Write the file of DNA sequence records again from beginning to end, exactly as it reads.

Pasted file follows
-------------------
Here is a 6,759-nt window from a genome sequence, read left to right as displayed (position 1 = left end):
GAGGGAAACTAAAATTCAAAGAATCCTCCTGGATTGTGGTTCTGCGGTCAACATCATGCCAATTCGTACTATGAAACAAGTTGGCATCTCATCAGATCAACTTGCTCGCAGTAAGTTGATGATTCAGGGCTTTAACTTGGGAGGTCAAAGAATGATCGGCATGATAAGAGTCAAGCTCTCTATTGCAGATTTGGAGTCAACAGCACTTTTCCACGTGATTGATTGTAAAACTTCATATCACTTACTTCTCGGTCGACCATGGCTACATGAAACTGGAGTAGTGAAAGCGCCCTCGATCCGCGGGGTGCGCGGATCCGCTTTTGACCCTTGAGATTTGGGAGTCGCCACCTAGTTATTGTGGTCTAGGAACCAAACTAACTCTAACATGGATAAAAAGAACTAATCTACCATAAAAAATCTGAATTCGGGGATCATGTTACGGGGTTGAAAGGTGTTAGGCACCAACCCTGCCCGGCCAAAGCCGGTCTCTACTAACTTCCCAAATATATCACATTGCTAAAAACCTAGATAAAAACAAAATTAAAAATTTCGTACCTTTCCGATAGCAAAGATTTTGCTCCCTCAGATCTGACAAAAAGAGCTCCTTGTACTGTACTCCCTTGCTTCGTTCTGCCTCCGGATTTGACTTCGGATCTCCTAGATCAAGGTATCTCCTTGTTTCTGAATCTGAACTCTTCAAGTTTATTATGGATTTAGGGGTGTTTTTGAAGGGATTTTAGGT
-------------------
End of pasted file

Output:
Here is a 6,759-nt window from a genome sequence, read left to right as displayed (position 1 = left end):
GAGGGAAACTAAAATTCAAAGAATCCTCCTGGATTGTGGTTCTGCGGTCAACATCATGCCAATTCGTACTATGAAACAAGTTGGCATCTCATCAGATCAACTTGCTCGCAGTAAGTTGATGATTCAGGGCTTTAACTTGGGAGGTCAAAGAATGATCGGCATGATAAGAGTCAAGCTCTCTATTGCAGATTTGGAGTCAACAGCACTTTTCCACGTGATTGATTGTAAAACTTCATATCACTTACTTCTCGGTCGACCATGGCTACATGAAACTGGAGTAGTGAAAGCGCCCTCGATCCGCGGGGTGCGCGGATCCGCTTTTGACCCTTGAGATTTGGGAGTCGCCACCTAGTTATTGTGGTCTAGGAACCAAACTAACTCTAACATGGATAAAAAGAACTAATCTACCATAAAAAATCTGAATTCGGGGATCATGTTACGGGGTTGAAAGGTGTTAGGCACCAACCCTGCCCGGCCAAAGCCGGTCTCTACTAACTTCCCAAATATATCACATTGCTAAAAACCTAGATAAAAACAAAATTAAAAATTTCGTACCTTTCCGATAGCAAAGATTTTGCTCCCTCAGATCTGACAAAAAGAGCTCCTTGTACTGTACTCCCTTGCTTCGTTCTGCCTCCGGATTTGACTTCGGATCTCCTAGATCAAGGTATCTCCTTGTTTCTGAATCTGAACTCTTCAAGTTTATTATGGATTTAGGGGTGTTTTTGAAGGGATTTTAGGT